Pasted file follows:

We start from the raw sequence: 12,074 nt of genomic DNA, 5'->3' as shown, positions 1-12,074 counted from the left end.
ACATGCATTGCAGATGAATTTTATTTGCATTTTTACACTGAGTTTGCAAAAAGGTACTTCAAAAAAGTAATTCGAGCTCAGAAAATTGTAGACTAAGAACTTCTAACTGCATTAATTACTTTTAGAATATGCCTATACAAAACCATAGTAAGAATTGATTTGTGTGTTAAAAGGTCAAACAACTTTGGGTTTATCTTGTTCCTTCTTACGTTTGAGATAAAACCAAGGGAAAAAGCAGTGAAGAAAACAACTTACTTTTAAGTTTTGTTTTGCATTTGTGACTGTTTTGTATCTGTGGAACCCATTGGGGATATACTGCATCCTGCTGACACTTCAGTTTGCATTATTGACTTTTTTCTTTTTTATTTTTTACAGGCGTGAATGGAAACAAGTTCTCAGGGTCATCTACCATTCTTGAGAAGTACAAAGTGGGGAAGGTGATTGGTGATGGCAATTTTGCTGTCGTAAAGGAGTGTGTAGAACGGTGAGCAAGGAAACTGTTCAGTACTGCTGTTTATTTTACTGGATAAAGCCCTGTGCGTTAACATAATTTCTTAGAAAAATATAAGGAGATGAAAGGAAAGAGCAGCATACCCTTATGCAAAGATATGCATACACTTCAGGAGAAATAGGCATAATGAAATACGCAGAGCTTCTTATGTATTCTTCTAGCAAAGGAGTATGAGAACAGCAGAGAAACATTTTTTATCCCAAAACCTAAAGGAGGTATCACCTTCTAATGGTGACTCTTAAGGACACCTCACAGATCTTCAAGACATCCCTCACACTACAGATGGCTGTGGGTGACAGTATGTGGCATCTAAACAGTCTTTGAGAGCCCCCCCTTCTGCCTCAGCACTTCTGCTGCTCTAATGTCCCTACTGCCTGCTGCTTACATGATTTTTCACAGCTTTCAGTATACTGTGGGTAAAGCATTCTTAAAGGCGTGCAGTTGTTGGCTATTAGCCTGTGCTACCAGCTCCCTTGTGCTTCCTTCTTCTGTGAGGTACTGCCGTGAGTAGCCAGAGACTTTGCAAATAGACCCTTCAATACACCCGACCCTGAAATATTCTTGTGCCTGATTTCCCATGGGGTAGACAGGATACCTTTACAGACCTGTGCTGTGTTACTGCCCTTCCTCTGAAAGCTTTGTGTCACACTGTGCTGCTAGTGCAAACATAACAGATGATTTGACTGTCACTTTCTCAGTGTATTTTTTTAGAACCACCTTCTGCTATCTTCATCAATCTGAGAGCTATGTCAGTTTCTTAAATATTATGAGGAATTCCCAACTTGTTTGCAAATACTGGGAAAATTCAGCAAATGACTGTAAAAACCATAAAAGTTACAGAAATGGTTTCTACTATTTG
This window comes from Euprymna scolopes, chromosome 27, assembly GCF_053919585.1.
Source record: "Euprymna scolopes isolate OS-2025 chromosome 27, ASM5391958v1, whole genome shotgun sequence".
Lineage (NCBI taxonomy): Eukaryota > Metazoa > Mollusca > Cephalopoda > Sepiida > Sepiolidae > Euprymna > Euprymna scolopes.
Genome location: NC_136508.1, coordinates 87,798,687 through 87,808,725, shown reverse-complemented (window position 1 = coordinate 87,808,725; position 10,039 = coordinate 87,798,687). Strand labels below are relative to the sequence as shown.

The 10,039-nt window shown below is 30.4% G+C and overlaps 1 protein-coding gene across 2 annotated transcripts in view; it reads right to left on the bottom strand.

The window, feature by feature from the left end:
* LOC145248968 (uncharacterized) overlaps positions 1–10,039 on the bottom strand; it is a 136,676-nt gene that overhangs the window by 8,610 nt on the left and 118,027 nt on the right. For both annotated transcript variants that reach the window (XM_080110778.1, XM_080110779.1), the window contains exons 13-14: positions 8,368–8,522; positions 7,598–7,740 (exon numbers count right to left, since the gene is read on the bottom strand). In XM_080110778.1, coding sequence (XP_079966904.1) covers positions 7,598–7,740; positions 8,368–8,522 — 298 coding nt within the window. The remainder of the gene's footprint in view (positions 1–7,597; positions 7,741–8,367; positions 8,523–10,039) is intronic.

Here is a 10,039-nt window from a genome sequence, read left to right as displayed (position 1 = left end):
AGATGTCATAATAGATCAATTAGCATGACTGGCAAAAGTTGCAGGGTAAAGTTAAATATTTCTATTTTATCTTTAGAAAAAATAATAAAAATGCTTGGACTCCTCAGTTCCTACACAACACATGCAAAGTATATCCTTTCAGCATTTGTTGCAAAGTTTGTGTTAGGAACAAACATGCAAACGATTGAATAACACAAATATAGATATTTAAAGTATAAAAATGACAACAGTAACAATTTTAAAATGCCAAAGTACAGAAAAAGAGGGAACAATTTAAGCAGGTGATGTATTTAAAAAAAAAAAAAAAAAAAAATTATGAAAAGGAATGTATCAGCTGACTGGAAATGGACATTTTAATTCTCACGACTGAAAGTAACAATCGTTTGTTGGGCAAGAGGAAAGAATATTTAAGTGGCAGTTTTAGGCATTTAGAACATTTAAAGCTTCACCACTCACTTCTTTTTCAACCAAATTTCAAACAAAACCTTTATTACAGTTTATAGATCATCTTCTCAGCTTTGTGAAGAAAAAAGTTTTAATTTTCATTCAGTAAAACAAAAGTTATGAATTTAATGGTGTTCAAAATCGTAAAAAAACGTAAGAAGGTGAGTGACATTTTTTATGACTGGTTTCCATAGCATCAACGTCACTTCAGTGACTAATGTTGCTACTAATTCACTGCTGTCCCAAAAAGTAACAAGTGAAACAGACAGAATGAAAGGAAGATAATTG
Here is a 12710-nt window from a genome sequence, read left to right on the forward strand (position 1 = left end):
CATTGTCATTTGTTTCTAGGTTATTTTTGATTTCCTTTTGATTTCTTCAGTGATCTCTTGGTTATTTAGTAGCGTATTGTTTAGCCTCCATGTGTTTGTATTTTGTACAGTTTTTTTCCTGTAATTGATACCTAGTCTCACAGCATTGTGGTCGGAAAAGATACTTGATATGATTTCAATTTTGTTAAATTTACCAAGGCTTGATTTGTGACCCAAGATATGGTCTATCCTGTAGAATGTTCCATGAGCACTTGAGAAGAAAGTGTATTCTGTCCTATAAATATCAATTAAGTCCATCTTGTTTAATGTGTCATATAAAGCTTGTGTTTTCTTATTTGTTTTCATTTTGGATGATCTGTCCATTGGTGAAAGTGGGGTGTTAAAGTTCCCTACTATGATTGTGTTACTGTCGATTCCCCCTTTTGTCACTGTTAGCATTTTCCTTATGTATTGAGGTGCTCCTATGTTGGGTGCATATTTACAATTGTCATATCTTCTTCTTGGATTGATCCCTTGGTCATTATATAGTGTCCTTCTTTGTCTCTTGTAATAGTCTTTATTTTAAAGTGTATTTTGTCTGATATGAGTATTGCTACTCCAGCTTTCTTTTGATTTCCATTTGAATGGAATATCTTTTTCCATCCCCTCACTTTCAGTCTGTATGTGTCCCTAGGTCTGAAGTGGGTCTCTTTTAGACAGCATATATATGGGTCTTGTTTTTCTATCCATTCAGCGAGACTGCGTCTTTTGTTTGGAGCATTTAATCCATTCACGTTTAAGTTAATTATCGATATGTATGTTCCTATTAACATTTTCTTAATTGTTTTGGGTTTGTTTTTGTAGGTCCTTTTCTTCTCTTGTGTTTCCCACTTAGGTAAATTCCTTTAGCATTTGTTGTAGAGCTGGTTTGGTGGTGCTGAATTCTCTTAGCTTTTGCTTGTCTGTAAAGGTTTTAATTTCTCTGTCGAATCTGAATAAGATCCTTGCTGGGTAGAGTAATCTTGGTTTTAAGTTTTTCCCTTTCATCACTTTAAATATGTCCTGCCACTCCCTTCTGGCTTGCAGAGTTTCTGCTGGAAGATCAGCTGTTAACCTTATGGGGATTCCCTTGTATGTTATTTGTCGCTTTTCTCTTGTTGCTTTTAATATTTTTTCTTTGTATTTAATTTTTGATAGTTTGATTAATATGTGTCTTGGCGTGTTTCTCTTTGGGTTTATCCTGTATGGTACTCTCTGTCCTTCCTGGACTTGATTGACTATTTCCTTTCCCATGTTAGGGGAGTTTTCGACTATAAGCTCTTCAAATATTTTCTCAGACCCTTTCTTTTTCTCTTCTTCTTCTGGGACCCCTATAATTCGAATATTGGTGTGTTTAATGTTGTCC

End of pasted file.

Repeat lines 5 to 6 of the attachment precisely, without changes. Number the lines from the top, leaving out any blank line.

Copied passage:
Lineage (NCBI taxonomy): Eukaryota > Metazoa > Mollusca > Cephalopoda > Sepiida > Sepiolidae > Euprymna > Euprymna scolopes.
Genome location: NC_136508.1, coordinates 87,798,687 through 87,808,725, shown reverse-complemented (window position 1 = coordinate 87,808,725; position 10,039 = coordinate 87,798,687). Strand labels below are relative to the sequence as shown.